I am thankful for true friends who love us and stick with us, even though we don’t always agree on certain things. True friends remain friends and don’t drop us because of being on opposite sides of issues. We can still be friends without arguing over ideas that we’ll never agree on. If we can’t, we were never true friends. And unfortunately we’ve found that out over the past several years, but I am grateful for the years we did have together.
I am thankful for my health. As I grow older every year, that is one blessing I continue to be ever so thankful for. Because so many others my age are not as fortunate. And I am thankful that despite all the medical issues my husband has been through since our marriage, he continues to maintain a positive attitude and also continues to come through each medical challenge with flying colors!
Along with that, I am thankful for the availability of excellent doctors and medical care, especially as it pertains to my husband. We are blessed with some of the brightest and the best in their fields, and as we age, and new diseases come against us, that’s extremely important. Some may not necessarily agree with our medical choices, but we are thankful we have those choices and are able to utilize them.
I am thankful for the home we have lived in for almost 30 years now. Yes it’s showing it’s age, with some wear and tear, but it’s our home, and it holds an abundance of family memories that we hold dear. We don’t know how long we will continue to live in it before we decide to downsize, but for now we’re still here, and making more memories every day.
I am thankful for a job that I really enjoy; one in which I am respected and able to use all of my past experiences in real estate to improve the performance of my department. Although I’m at retirement age, and actually past it, I’m not ready to stop working yet, and I have the opportunity to continue to do what I enjoy and get paid for it, and work for a wonderful company with lots of great people.
In a similar situation, I’m also thankful that although he’s technically semi retired, my husband is still working a 30+ hour week, enjoying what he does as well, and like me, working for a great company who appreciates him.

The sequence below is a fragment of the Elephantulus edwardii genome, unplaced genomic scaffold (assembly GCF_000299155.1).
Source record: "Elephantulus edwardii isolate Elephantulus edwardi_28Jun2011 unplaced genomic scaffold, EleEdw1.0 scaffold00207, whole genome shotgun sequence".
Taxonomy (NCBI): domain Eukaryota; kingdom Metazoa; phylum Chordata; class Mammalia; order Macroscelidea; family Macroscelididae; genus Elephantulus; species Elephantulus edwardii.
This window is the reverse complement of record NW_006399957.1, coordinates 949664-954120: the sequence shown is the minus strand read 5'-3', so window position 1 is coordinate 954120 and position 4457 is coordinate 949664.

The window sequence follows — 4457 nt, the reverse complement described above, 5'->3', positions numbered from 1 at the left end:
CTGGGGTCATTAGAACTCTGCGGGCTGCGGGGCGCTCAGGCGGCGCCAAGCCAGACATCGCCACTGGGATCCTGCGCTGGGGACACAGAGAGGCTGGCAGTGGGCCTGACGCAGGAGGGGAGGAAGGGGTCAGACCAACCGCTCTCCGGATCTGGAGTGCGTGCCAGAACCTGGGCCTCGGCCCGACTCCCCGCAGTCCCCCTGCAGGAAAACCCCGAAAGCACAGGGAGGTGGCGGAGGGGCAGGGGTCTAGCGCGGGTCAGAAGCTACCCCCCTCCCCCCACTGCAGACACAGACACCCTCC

I am thankful we live in a country in which we are still free to express our opinions and maintain our right to free speech. Although we have a politically divided country right now, I still have hope that we can overcome our differences and once again become a country united for the good of all of us. Because if we continue on the divided path we are currently on, what kind of country will we be leaving our children and grandchildren?
And above all, I am thankful for all the blessings the Lord has bestowed on us; the things He has walked us through, and the things He has protected us from. It’s been a challenging year, but we continue to remain strong and positive that our family will continue to also retain our strong love for each other no matter what challenges we may face.
May God continue to bless us all, both on this Thanksgiving Day and in the coming months and years.
Tomorrow is Thanksgiving Day. A day that families have traditionally gotten together to enjoy a huge meal and each other’s company. But over the last two-three years it’s not been the same, has it. We haven’t been able to get together as we’ve wanted because of a silent and unseen virus. It’s been really rough. It seems we take so long to prepare all the food, put out our best dishes and silverware, and then in just a quick 20-30 minutes, it’s all over with, the table is cleared, food put away, and then everyone goes their separate ways until the next time. Is that your day?